• Beautifully put Ben! Every time a county or place name or yellow/orange colour pressed itself into my head over the weekend, there seemed to be a now-former LibDem MP associated with it. I am still dreaming about yellow/orange splodges on the map. It hurts.

    On the plus side, I’ve located the live membership counter which has me hypnotised. It seems that each time I go to the bathroom 25 people join.

  • Jane Ann Liston 12th May '15 - 11:07pm

    @James ‘It seems that each time I go to the bathroom 25 people join.’

    You’d better keep going, then!

  • Is anybody else staying up late just to watch the membership updates? And is this what it was like to be in the SNP post indyref? No wonder they were grinning from ear to ear…

  • Well said Ben. I think a lot of us want to redefine Liberalism for the 21st century. Is it now time to say OK how do we do this? I think it can be independent of the Leadership contest and could start now. We are hoping to get together with our new members in Bath in a couple of days and are thinking of doing a fun version of brainstorming why they joined the party and how they think of Liberalism.
    What sort of structure could this then be fed into for collation? I realise that it won’t be as scientific as a survey but it would be a team building exercise with no ideas rejected out of hand. It should obviously involve existing members too a bit later on and maybe that could be the point at which ideas are collated. Would it be a good idea to then involve the regional level of organisation so the results can be fed into other party groups for action,?
    This could then possibly be the basis for a more sophisticated bottom up approach to our politics.
    Positive ideas would be really welcome as we don’t want to lose the momentum of all these amazing people flocking to join us. A flock of Phoenixes – that’s awesome and I bet they like dandelions too.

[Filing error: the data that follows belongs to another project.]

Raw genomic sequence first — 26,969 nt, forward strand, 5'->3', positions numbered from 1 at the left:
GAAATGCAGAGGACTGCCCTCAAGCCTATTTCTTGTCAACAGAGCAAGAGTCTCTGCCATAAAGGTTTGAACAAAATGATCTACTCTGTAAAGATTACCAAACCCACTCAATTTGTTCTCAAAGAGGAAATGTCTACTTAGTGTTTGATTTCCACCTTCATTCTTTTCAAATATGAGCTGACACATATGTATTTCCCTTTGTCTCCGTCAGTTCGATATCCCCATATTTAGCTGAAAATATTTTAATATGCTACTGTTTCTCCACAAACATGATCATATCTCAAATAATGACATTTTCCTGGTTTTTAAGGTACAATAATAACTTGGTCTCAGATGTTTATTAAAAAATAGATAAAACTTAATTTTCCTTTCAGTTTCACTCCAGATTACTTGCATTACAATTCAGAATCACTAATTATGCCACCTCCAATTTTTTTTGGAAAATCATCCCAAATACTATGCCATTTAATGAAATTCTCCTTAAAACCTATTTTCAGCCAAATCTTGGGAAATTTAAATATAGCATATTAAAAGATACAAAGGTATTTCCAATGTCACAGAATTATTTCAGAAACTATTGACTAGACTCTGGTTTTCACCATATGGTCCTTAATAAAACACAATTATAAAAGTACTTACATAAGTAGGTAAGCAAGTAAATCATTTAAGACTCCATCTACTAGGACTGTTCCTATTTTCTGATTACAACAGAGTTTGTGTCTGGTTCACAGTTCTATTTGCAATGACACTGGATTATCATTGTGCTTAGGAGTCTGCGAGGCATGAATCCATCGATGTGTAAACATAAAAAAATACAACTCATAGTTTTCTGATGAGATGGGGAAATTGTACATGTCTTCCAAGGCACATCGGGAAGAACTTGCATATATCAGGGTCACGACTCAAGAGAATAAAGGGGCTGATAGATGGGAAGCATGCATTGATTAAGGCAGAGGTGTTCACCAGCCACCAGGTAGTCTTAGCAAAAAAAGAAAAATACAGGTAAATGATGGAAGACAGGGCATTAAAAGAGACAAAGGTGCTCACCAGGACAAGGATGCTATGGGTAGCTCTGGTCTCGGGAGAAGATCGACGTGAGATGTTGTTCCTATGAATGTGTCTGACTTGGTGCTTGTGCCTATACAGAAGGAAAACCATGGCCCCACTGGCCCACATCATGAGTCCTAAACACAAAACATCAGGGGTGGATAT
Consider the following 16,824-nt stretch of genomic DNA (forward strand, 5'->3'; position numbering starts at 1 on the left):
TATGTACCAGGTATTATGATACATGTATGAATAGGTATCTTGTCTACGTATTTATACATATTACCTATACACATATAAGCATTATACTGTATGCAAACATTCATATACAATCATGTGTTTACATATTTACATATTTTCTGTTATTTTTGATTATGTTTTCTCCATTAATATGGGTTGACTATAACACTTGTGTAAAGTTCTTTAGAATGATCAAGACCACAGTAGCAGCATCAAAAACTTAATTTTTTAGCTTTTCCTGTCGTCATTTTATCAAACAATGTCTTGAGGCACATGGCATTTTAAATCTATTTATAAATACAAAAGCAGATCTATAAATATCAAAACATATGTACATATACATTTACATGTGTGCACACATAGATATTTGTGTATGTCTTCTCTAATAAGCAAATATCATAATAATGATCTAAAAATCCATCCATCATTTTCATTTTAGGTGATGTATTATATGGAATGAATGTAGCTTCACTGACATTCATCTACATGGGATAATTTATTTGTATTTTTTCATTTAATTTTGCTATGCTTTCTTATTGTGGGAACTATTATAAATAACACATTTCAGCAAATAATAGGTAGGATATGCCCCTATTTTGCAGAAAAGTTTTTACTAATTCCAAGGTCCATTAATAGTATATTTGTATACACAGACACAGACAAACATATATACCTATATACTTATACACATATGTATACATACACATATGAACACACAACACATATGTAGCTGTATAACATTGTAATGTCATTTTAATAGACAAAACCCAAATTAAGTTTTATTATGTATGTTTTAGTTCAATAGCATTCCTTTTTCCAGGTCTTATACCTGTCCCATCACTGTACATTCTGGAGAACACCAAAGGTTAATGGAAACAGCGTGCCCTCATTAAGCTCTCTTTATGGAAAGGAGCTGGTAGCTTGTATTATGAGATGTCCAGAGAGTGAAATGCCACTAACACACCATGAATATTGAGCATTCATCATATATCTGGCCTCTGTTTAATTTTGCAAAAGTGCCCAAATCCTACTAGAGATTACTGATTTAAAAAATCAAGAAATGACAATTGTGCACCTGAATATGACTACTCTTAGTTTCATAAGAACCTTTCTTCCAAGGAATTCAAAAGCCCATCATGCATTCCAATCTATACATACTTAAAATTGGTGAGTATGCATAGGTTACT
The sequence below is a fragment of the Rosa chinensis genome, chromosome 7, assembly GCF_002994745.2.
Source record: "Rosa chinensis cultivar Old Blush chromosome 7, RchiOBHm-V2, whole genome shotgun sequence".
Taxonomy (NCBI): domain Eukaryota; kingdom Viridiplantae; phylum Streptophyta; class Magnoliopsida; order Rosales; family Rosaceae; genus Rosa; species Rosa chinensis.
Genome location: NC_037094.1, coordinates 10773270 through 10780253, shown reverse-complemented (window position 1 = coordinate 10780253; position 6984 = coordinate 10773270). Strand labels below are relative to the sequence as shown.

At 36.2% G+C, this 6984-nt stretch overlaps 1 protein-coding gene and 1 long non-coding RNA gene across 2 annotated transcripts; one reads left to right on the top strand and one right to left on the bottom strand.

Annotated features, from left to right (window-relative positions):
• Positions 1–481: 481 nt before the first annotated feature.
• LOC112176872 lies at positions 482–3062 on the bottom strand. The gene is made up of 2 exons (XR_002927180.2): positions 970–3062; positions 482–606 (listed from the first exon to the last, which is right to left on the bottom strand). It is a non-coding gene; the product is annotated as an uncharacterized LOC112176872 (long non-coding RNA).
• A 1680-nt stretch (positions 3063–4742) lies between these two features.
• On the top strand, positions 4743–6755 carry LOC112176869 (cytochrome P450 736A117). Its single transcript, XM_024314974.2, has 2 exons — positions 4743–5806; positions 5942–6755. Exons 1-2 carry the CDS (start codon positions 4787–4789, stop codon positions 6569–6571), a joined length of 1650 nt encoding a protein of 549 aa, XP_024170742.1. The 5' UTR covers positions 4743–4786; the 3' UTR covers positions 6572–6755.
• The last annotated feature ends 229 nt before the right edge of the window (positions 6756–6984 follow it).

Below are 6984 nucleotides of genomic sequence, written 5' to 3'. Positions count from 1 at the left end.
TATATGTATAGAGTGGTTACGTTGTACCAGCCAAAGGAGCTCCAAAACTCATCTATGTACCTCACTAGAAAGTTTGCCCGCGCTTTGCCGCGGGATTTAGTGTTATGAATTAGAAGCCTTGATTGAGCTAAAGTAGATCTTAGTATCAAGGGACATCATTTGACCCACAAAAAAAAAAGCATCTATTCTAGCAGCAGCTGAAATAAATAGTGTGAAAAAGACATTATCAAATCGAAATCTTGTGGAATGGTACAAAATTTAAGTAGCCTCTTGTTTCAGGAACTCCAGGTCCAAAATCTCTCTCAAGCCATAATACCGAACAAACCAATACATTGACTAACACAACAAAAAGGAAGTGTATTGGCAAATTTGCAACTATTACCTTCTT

• James ….just staying awake because I can’t get to sleep at a sensible time due to ME and then I can never catch the early morning posts here as I’m still asleep.

  • Sue S 13th May ’15 – 1:08am
    “…. …. and then I can never catch the early morning posts here as I’m still asleep.”

    I have the opposite problem. I usually wake about 4.30 am and feel I have missed a lot by not being able to stay awake until midnight. 🙂

  • Steve Comer 13th May '15 - 9:26am

    Sue S: I think the ‘brainstorming idea’ is a good one. We’ve really not done enough thinking in the party recently, as all the attention has been on activism for its own sake. Perhaps Thursday can be a reality check, and we can re-assess what we stand for and where we go.

    We should also look at our Liberal heritage, it really is time to bin the Orange Book, and rediscover the Yellow Book, and the aims of Lloyd George, Keynes and Beveridge who did so much to create a modern civilised society. Lets not kid ourselves, the Tories and UKIP have an agenda of shrinking the state and creating a more viscious socially divided society on the American model. We have to opppose them not try to ‘triangulate’ with their agenda.

    Dan Howitt: “We should be pushing a decentralised state, with more power to local councils.” Exactly! I hope whoever becomes our leader will not undermine local democracy by supporting idiotic ideas and centralist like elected Mayor’s, ‘Free’ Schools, and ideologically driven privatisation of service delivery.

  • Bill le Breton 13th May '15 - 9:55am

    Sue S – yes brainstorming is great, but may I suggest there is one section at least which is looking to identifying very local problems and novel innovative solutions – Very local with the possibility of real action over the summer period.

    When we did this in 1989 no-one but a very few people had heard of traffic calming measure. No-one but the few were into recycling. And there were few facilities to help those who were.

    It is this level of innovation that we need to find. eg – developing a local economy, well then what practical changes and introductions would enhance that. Is it ideas like the Bristol £ ???

    So, talk and listen to firends and neighbours. We must search for the ideas that are only sketched now but will become everyday experience of people in 5 years time. And remember the priority task is motivating activists. Everything follows from that.

    Bath should be a hot bed of ideas many of them already being tested and developed in your radical communities.

  • You can’t have every candidate make a pledge, break it, then not pay a harsh price for it at the election. Democracy would be badly damaged if you could. You need to apologise for breaking the pledge, Nick saying sorry for making it was down right offensive and simply added insult to injury. The party made a bad mistake in defending these actions, there needs to be a sincere appology made and don’t spoil a good appology with an excuse either.

    On top of this the party needs to either get rid of its economic liberals or it’s social democrats, can’t have both.

    The party also needs to give people a vision, something real to vote for. It’s a two horse race and we’re not X really doesn’t inspire anyone.

    Do these things and I agree, liberal MPs could spread like wild flowers.